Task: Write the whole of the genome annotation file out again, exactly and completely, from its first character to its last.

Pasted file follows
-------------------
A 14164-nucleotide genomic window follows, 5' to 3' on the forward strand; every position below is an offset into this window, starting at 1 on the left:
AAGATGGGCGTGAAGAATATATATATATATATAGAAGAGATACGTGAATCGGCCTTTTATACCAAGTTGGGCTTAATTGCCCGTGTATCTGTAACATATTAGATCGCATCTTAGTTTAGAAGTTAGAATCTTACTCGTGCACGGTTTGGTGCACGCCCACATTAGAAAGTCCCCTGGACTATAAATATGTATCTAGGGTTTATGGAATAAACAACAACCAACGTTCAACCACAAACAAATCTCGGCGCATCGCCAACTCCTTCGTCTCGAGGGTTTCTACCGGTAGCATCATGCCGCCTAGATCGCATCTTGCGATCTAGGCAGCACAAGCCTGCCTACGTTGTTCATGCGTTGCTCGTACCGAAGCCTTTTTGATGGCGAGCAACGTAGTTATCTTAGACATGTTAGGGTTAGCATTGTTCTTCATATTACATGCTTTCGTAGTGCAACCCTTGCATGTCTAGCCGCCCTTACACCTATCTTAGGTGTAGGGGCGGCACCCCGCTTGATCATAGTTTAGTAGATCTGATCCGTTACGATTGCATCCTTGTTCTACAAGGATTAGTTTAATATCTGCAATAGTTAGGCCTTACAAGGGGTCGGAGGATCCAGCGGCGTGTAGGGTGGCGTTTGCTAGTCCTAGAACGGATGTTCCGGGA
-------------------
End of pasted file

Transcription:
A 14164-nucleotide genomic window follows, 5' to 3' on the forward strand; every position below is an offset into this window, starting at 1 on the left:
AAGATGGGCGTGAAGAATATATATATATATATAGAAGAGATACGTGAATCGGCCTTTTATACCAAGTTGGGCTTAATTGCCCGTGTATCTGTAACATATTAGATCGCATCTTAGTTTAGAAGTTAGAATCTTACTCGTGCACGGTTTGGTGCACGCCCACATTAGAAAGTCCCCTGGACTATAAATATGTATCTAGGGTTTATGGAATAAACAACAACCAACGTTCAACCACAAACAAATCTCGGCGCATCGCCAACTCCTTCGTCTCGAGGGTTTCTACCGGTAGCATCATGCCGCCTAGATCGCATCTTGCGATCTAGGCAGCACAAGCCTGCCTACGTTGTTCATGCGTTGCTCGTACCGAAGCCTTTTTGATGGCGAGCAACGTAGTTATCTTAGACATGTTAGGGTTAGCATTGTTCTTCATATTACATGCTTTCGTAGTGCAACCCTTGCATGTCTAGCCGCCCTTACACCTATCTTAGGTGTAGGGGCGGCACCCCGCTTGATCATAGTTTAGTAGATCTGATCCGTTACGATTGCATCCTTGTTCTACAAGGATTAGTTTAATATCTGCAATAGTTAGGCCTTACAAGGGGTCGGAGGATCCAGCGGCGTGTAGGGTGGCGTTTGCTAGTCCTAGAACGGATGTTCCGGGA